Patients in nursing homes often have limited mobility, and their conditions may confine them to their beds for extended periods of time. When they do not receive occasional assistance changing positions, bedsores can occur. Mayo Clinic defines bedsores as injuries to the skin and tissue caused by prolonged pressure. Also called pressure ulcers or decubitus ulcers, parts of the body most susceptible to the development of bedsores include bony areas, such as:
- Back of the head
As bedsores progress, they can cause severe pain, burning, or itching, as well as blisters and open sores that predispose the patient to infection.
Bedsores May Indicate Neglect or Abuse
Elderly and dependent adults can suffer many forms of nursing home abuse despite federal law prohibiting their inhumane treatment. The Nursing Home Reform Act of 1987 outlines the rights of nursing home patients, which include the right to freedom from abuse, neglect, and other forms of mistreatment. The National Center on Elder Abuse (NCEA) revealed that, in 2010, nursing home patients frequently reported instances of abuse, which commonly included physical abuse, psychological abuse, and gross neglect. The failure to turn or shift patients to prevent bedsores in a nursing home setting can indicate that they do not receive the appropriate level of care and attention for their needs and may signify negligence.
Defining Neglect and Abuse
Abuse refers to the intentional infliction of harm or pain, while neglect involves the abandonment of a patient or a failure to provide for their needs in a way that would prevent avoidable harm. Failing to turn patients to prevent bedsores constitutes a form of neglect, which federal law forbids in any setting, nursing home, or otherwise.
Federal and State Laws Offer Protections for Nursing Home Patients
Sometimes, nurses and aides in nursing homes unintentionally abandon their patients due to an unsafe caregiver-to-patient ratio. In these cases, nursing home administration may attempt to excuse instances of neglect by claiming that the understaffing of their home makes it difficult to attend to all of their patients immediately. The Nursing Home Reform Act of 1987 set forth mandatory staffing standards designed to ensure the proper care of each nursing home patient, and states have additional provisions in place, as well. Federal and state courts, as well as nursing home negligence victims and their families, can hold facilities accountable for their failure to abide by these regulations.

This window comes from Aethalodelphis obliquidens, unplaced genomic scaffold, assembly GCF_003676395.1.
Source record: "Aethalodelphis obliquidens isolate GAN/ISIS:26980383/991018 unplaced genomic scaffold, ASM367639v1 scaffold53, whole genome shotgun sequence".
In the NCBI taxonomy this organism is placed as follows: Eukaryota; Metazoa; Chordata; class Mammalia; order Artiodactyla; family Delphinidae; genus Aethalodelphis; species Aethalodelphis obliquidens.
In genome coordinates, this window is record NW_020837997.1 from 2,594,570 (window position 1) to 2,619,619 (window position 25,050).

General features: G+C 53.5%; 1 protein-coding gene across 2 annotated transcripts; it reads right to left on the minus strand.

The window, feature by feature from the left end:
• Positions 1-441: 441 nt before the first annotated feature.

The Prevalence of Bedsores in Nursing Homes
According to the Centers for Disease Control and Prevention (CDC), the prevalence of bedsores in nursing homes accounts as a primary factor in measuring the quality of care in a facility. In 2004, a national survey conducted by the CDC found that more than 1 in 10 nursing home patients, or approximately 159,000 individuals, had bedsores.
Additionally, a study published in NursingOpen in 2016 found inconsistencies in the documentation of bedsores in nursing homes. The study found that prior to auditing, many of the patient records did not contain information about bedsores or preventive measures taken, which suggests that some nursing staff in nursing home settings may need improved education and training to prevent and monitor the occurrence of bedsores.
Stages of Bedsores and Potential Complications
The progression of bedsores involves four stages, from least concerning to most concerning.
At the earliest stage, the skin may appear red or dark and feel warm to the touch. The patient may complain of an itching, burning, or painful sensation.
The affected area typically becomes a blister or sore. Pain may increase and become more significant in this stage.
If a Stage 2 bedsore does not receive treatment, it can reach this stage, in which the open sore deepens and creates a crater in the skin due to its effect on the underlying tissue. Stage 3 bedsores require immediate medical treatment.
The patient has a large wound at this stage, and the infection may have begun to affect muscles, joints, ligaments, tendons, and bones. Medical professionals do not stage any bedsores that progress beyond this point.
If the nursing home staff fails to shift patients to prevent bedsores, they can occur in a matter of days or even hours. The longer a patient must wait to receive diagnosis and treatment, the more serious the condition becomes. As it develops into later stages, it presents an increased risk of dangerous complications, including:
- Wound infection
- Infection of the bone or joint
Even with treatment, bedsores may take weeks or months to heal.
An Attorney Can Help Victims and Their Families Seek Accountability
If you or your loved one suffered from bedsores as a result of nursing home abandonment, an attorney can help you seek justice and fair compensation for your case. At Pintas & Mullins Law Firm, we work on a contingency fee basis, so you do not owe us anything unless we help you achieve financial awards. Contact our legal team today at (800) 842-6336 to discuss your free case evaluation.